Suwon Samsung Bluewings: A season's success or failure can come down to fine margins; if Suwon had've held out for the final ten minutes against Jeonbuk at the end of July then they might well have been crowned champions. As it is, they conceded two late goals and finished six points adrift of the leaders. Seo Jeong-Won has created an exciting, free-scoring side with strength in depth, despite the budget cuts. A sprinkle of star-dust in the form of a top level player or two to replace Kaio and Mitsanski might be enough to win the league next year. Overall, Suwon's league form deserves an 'A', but their cup form was disappointed; they were knocked out at the first opportunity by Jeonnam in the FA Cup, and would have hoped to progress further in the Champions' League, hence the A-.
– Steve Price  @kleaguefootball


Gwangju FC: Goal for this season? Simple. Survive to play another season in K-league Classic. Managed by Nam Ki-Il, Gwangju FC aggressively pressed opponents and comfortably finished 10th in overall table. It wasn’t easy. Universiade Gwangju 2015 forced Gwangju FC to briefly relocate and play homes games in Mokpo International Football Center. It even caused Gwangju FC to play 10 straight away games. If that wasn’t enough, the pitch was a mess once the event was over.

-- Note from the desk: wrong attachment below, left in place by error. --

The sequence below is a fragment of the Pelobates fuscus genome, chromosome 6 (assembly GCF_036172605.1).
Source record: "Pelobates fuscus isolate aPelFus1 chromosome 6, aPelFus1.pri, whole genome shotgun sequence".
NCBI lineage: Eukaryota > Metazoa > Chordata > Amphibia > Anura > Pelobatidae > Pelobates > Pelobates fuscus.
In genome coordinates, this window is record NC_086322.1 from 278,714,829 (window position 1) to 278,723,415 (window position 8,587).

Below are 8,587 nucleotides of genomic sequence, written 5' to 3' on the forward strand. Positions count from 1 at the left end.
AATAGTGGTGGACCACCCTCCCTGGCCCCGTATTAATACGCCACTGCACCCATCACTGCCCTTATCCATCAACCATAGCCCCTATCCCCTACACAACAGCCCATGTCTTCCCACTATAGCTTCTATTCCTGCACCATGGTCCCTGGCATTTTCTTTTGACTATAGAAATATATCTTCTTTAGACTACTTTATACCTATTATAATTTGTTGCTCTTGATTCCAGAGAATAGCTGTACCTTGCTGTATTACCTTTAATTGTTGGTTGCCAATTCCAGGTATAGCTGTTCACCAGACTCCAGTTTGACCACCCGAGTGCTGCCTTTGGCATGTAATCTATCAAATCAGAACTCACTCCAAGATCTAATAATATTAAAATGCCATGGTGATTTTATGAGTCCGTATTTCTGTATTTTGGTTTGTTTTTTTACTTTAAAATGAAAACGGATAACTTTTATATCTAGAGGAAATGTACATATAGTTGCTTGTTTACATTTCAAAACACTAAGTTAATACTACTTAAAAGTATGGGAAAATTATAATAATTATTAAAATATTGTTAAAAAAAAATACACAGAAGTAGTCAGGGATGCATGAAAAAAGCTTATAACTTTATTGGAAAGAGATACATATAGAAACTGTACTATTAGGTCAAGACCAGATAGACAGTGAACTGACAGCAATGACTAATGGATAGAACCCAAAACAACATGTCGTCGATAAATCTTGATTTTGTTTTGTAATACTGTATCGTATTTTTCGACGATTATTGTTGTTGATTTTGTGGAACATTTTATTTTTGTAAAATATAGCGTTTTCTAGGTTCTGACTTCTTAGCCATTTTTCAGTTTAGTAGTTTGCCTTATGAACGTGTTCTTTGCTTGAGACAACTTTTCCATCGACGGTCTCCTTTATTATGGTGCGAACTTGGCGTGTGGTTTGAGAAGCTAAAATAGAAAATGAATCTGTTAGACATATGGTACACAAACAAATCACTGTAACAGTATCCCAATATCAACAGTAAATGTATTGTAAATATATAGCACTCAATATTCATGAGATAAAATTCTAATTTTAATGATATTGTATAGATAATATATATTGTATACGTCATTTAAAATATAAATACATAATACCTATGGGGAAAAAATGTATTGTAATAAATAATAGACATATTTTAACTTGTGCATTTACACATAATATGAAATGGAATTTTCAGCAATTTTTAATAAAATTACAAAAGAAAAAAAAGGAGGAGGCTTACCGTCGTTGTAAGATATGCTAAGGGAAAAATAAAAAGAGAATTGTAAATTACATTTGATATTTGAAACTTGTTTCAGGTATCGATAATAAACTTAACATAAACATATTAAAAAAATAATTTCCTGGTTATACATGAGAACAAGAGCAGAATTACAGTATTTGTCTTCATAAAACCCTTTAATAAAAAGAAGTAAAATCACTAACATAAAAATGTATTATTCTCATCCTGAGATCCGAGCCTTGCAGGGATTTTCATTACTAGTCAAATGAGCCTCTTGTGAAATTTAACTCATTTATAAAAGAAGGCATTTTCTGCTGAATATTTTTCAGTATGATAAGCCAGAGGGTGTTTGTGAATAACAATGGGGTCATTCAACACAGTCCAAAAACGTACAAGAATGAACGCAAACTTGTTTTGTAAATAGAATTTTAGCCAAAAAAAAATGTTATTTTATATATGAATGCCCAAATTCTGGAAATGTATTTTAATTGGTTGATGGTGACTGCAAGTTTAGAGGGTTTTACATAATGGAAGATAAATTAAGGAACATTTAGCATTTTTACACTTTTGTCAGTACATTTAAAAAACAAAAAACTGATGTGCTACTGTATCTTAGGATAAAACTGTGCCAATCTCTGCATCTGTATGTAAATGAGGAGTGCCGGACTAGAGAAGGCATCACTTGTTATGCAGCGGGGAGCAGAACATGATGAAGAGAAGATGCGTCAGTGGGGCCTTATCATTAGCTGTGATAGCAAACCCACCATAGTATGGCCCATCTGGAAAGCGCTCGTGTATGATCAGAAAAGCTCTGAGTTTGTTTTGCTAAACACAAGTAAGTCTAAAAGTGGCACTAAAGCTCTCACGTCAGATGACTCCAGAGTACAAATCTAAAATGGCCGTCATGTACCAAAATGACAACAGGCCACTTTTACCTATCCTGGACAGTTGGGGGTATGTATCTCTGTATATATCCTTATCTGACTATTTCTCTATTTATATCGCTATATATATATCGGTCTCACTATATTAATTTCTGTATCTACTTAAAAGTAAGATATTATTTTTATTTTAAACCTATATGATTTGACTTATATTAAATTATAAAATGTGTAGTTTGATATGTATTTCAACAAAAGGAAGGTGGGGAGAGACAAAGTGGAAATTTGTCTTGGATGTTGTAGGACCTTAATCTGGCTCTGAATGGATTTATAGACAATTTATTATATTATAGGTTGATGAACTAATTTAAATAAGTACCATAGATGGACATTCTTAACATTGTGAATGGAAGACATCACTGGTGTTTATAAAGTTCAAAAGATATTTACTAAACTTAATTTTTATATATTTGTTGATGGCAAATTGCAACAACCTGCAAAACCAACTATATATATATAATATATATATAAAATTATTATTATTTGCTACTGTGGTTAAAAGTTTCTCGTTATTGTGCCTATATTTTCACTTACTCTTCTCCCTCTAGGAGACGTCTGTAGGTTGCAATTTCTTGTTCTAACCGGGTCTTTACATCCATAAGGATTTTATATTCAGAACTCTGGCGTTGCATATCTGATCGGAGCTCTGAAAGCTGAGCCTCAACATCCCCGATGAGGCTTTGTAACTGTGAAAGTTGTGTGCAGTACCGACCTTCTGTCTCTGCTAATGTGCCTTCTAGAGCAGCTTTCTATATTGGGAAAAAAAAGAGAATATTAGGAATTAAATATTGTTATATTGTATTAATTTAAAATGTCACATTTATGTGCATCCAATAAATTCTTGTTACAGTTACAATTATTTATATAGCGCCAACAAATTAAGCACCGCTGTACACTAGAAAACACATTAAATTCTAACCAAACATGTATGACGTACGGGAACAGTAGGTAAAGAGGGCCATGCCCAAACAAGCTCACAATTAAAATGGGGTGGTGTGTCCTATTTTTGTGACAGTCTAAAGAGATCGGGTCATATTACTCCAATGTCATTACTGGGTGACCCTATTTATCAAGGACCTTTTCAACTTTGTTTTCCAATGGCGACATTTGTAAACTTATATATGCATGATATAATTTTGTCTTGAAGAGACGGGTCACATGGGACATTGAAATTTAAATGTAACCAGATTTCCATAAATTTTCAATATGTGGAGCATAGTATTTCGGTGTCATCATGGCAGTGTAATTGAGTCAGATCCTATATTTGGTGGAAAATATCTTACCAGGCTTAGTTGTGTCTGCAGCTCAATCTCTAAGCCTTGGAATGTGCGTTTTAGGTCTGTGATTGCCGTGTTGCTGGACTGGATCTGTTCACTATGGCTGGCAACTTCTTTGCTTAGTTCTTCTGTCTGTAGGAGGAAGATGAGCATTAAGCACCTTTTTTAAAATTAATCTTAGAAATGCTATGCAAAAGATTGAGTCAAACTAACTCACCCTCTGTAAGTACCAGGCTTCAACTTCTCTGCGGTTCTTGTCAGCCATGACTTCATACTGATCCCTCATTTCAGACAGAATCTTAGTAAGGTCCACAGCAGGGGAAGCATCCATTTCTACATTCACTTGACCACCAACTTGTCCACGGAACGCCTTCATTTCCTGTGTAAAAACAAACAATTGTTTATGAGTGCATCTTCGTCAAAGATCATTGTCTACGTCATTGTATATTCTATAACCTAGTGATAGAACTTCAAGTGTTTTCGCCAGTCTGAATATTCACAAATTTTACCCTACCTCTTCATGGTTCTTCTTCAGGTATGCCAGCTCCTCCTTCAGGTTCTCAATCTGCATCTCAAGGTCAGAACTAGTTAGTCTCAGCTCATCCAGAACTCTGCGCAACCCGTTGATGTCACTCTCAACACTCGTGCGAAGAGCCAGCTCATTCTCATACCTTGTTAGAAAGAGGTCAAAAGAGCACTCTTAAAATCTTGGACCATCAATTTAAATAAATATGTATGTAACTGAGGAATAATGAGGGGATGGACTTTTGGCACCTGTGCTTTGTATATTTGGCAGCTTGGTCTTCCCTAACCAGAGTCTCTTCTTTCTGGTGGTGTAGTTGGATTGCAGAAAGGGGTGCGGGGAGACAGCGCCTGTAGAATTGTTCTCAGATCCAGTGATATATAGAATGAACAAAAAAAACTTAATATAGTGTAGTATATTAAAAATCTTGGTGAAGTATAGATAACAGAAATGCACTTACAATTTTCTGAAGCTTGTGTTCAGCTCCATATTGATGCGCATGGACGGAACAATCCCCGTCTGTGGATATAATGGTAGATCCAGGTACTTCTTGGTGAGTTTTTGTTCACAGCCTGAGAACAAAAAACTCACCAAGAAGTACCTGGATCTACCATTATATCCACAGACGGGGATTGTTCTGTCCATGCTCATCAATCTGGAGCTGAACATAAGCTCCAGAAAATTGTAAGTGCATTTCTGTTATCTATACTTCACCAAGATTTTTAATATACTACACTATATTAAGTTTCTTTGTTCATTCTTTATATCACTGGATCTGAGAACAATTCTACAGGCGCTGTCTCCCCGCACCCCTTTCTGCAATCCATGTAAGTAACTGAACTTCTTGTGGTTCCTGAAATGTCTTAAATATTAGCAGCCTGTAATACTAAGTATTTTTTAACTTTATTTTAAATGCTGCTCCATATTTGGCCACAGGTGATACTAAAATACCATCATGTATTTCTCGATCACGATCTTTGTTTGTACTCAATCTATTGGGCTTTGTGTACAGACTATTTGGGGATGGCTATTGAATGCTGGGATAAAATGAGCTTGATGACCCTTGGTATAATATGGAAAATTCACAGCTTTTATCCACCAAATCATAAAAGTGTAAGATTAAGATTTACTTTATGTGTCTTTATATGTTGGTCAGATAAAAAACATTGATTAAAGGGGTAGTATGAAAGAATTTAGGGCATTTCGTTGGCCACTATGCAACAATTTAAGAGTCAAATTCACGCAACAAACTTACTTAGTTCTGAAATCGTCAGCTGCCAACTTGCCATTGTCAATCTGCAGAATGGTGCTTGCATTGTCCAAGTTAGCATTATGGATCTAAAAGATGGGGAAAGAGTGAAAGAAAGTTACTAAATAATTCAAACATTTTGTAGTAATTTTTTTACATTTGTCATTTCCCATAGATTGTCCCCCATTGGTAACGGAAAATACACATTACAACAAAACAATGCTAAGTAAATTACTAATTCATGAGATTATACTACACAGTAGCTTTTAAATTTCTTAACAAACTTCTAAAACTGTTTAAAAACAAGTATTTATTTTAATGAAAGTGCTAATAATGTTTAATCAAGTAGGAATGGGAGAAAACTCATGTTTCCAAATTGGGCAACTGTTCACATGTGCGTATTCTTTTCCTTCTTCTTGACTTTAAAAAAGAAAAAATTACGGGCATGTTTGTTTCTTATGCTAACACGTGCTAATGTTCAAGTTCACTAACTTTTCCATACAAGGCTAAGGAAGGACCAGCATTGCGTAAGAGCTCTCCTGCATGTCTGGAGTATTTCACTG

– Takeuchi  @Takeuchee


Jeju United: An excellent start to the season that saw us in second place after nine games was ruthlessly cut short due to injuries and long term suspension. The following poor form was turned around just in time for us to slip into the top six and give the season a little of the success it had promised early on. Some good attacking play gave the fans plenty to shout about and suggests that with a little more experience and consistency next season could be a cracker!
–  Duncan Elder  @KLeagueReview


Pohang Steelers: Pohang were widely tipped to be challenging for the title during the summer but a relatively weak start to the season put a huge, Jeonbuk sized dent in that plan. Their foreign signings struggled to settle, which combined with injuries meant the goals were not as free flowing as the fans would have hoped. However their solid defence and pretty style of football eventually resulted in a 15 game unbeaten streak that saw them grab the final ACL place. The departing Hwang Sun Hong has left them in a very strong position and I'm sure they will be expected to step up next year and make a more sustained challenge for the title.
–  Duncan Elder  @KLeagueReview